At this year’s feedback session to the Old Mutual Trophy Wine Show it was good to hear the number and quality of Museum Class entries had grown. Even though most will have long sold out, their success confirms we are producing ageworthy wines, even if a four-year-old white or eight-year-old red (the minimum age for the Museum Class) are hardly old. As I commented at that event, a reputable wine-producing nation cannot be built on young wines alone. Given the still relative youth of our modern wine industry, it would be unrealistic to expect wines that improve over decades but a good ten to 15 years should be the minimum possible in a favourable vintage for both whites and reds crafted with ageing in mind.
Very little gets written about older wines, mainly because few people have the space to keep them, so what they drink is what is available at the supermarket or wine merchant; usually wines of no more than a year or two old.
We’re lucky enough to have a cellar where the wines are held at a pretty constant 16°C with sufficient humidity. So I cannot blame conditions when wines disappoint.
What I can look to is the vintage itself, something I’ve been doing recently with several 2008s, both white and red. I’d not invested much in 08s, one or two I buy every year, plus some leftovers from previous Platter tastings, so there’s but a small representation on the shelves.
It was while talking to Steenberg’s John Loubser at the recent Magna Carta launch that I thought I should open a selection of these six-year-olds. Loubser was bewailing this difficult year, a year when there was no Magna Carta, which must’ve been a difficult decision, as 07 was the maiden vintage, but Loubser was adamant the wine wasn’t up to their stringent standards.
Looking back at my harvest report for Oz Clarke’s Pocket Wine Guide, I noted it was ‘dubbed “a viticulturist’s vintage’, as vineyard work primarily determined success or otherwise.’ The cold, wet winter extended into spring and early summer. Showers and humidity caused disease pressure, demanding extra attention to canopy management and grape sorting – hmm, is 2014 another 08, I wonder? The more typical hot, dry conditions arrived only in late February. I made no note of ageability but it didn’t sound a promising possibility then, nor, in my recent experiences has it turned out to be.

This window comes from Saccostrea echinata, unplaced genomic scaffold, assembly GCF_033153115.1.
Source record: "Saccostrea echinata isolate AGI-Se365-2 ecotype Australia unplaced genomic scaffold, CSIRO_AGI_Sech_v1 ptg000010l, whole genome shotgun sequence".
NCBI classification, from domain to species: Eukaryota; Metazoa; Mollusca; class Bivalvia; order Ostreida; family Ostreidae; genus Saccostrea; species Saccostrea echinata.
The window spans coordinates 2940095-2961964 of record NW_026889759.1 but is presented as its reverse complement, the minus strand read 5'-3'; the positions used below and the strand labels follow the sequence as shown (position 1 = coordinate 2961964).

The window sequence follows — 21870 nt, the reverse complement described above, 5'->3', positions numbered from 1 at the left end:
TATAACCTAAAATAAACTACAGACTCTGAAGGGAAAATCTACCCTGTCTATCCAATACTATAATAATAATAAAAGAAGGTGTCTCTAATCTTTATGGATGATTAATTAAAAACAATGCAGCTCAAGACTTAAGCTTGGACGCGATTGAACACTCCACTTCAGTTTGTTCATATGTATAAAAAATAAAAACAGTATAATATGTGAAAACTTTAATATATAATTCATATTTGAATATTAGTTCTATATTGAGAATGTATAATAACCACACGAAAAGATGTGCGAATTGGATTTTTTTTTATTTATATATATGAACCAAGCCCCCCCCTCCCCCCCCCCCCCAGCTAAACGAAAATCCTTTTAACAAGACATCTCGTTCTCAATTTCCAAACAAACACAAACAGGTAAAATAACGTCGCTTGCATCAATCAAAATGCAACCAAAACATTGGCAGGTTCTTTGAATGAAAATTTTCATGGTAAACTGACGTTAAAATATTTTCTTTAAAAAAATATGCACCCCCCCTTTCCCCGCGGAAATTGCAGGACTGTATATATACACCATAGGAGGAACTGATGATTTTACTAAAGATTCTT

First off the shelves was Steenberg’s Semillon, darker in colour than some 07 whites I’ve enjoyed but not oxidised, in fact the waxy, lemon grass varietal character was quite clear, if lacking any depth. Simplicity best sums up the wine as a whole and although pleasant, it’s not hugely satisfying.
The chardonnays – Jordan under screwcap and Ataraxia – showed less typicity; in fact they were quite honeyed and, like the semillon, shallow. I liked them less. But, but there are always exceptions to the rule; in this case, I shouldn’t be surprised that it’s a Chamonix. I opened a bottle of Gottfried Mocke’s Reserve Chardonnay 08 about a month ago, before I’d started focusing on the vintage. You’d have thought it came from another planet, let alone another vintage, it was so alive and layered with flavour and ripe flesh. Not a hint of honey and far from being superficial. It was obviously no one bottle wonder, as the wine went on to win the trophy for best Museum Class Chardonnay at this year’s
Trophy Wine Show.
The two reds I’ve opened so far are Hartenberg Gravel Hill Shiraz, a wine I’ve always loved for its innate personality. While I don’t think the 2008 is up to the great 2000 or 2005, it has a presence the whites don’t and was, in fact, better on the second evening than just opened with more of a rumble to its dark spice and brilliance in its crystalline mineral core. It can still do with a bit of rounding off at the edges, possibly another couple of years,
but there don’t seem to be great depths of flavour yet to emerge.
I also opened a Waterford that was hand-labelled ‘CWG 2008’ but was closed with a cork branded 2004. Checking back in Platter, I’m reminded it is a 2004, destined for the 2008 auction! It’s a blend of shiraz, mourvèdre, petit verdot and barbera, which on yesterday evening’s showing (of course, there are leftovers for tonight), had more flesh and richness than the 08 Gravel Hill. As I’ve rarely been wowed by 2004 either, this made for an interesting, if hardly comprehensive comparison.
There are a few other 2008 whites (Vergelegen flagship, Beaumont Hope Marguerite) and reds (Boekenhoutskloof Syrah, Buitenverwachting Christine) awaiting their turn, but on the evidence so far, I’d say the white wines’ time is up (unless it’s a Chamonix or good lookalike) and keep a beady eye on the reds.